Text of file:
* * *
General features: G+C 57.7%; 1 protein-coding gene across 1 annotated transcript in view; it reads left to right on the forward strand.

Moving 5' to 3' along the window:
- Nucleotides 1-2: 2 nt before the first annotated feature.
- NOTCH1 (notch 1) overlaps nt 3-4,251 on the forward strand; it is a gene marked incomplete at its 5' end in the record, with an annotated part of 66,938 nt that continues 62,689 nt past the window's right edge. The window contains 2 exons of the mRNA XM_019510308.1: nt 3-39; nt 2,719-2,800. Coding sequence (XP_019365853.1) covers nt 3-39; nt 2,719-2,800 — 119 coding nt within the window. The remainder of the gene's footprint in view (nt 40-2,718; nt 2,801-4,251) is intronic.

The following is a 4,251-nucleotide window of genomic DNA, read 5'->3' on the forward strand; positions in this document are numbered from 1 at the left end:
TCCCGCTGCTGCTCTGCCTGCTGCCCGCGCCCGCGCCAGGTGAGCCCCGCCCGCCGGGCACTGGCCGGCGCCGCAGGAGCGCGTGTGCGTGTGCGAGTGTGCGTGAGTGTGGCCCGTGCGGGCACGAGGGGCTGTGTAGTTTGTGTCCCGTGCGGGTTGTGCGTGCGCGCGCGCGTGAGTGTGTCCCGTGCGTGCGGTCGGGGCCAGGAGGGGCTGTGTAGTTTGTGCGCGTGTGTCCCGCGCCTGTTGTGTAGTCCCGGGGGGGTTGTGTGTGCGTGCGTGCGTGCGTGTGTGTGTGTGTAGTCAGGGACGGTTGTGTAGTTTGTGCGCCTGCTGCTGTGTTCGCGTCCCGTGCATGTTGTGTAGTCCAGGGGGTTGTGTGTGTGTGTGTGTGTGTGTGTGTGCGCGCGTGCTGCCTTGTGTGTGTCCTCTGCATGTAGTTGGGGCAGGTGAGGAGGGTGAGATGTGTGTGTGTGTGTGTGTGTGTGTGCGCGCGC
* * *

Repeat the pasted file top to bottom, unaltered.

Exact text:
General features: G+C 57.7%; 1 protein-coding gene across 1 annotated transcript in view; it reads left to right on the forward strand.

Moving 5' to 3' along the window:
- Nucleotides 1-2: 2 nt before the first annotated feature.
- NOTCH1 (notch 1) overlaps nt 3-4,251 on the forward strand; it is a gene marked incomplete at its 5' end in the record, with an annotated part of 66,938 nt that continues 62,689 nt past the window's right edge. The window contains 2 exons of the mRNA XM_019510308.1: nt 3-39; nt 2,719-2,800. Coding sequence (XP_019365853.1) covers nt 3-39; nt 2,719-2,800 — 119 coding nt within the window. The remainder of the gene's footprint in view (nt 40-2,718; nt 2,801-4,251) is intronic.

The following is a 4,251-nucleotide window of genomic DNA, read 5'->3' on the forward strand; positions in this document are numbered from 1 at the left end:
TCCCGCTGCTGCTCTGCCTGCTGCCCGCGCCCGCGCCAGGTGAGCCCCGCCCGCCGGGCACTGGCCGGCGCCGCAGGAGCGCGTGTGCGTGTGCGAGTGTGCGTGAGTGTGGCCCGTGCGGGCACGAGGGGCTGTGTAGTTTGTGTCCCGTGCGGGTTGTGCGTGCGCGCGCGCGTGAGTGTGTCCCGTGCGTGCGGTCGGGGCCAGGAGGGGCTGTGTAGTTTGTGCGCGTGTGTCCCGCGCCTGTTGTGTAGTCCCGGGGGGGTTGTGTGTGCGTGCGTGCGTGCGTGTGTGTGTGTGTAGTCAGGGACGGTTGTGTAGTTTGTGCGCCTGCTGCTGTGTTCGCGTCCCGTGCATGTTGTGTAGTCCAGGGGGTTGTGTGTGTGTGTGTGTGTGTGTGTGTGCGCGCGTGCTGCCTTGTGTGTGTCCTCTGCATGTAGTTGGGGCAGGTGAGGAGGGTGAGATGTGTGTGTGTGTGTGTGTGTGTGTGCGCGCGC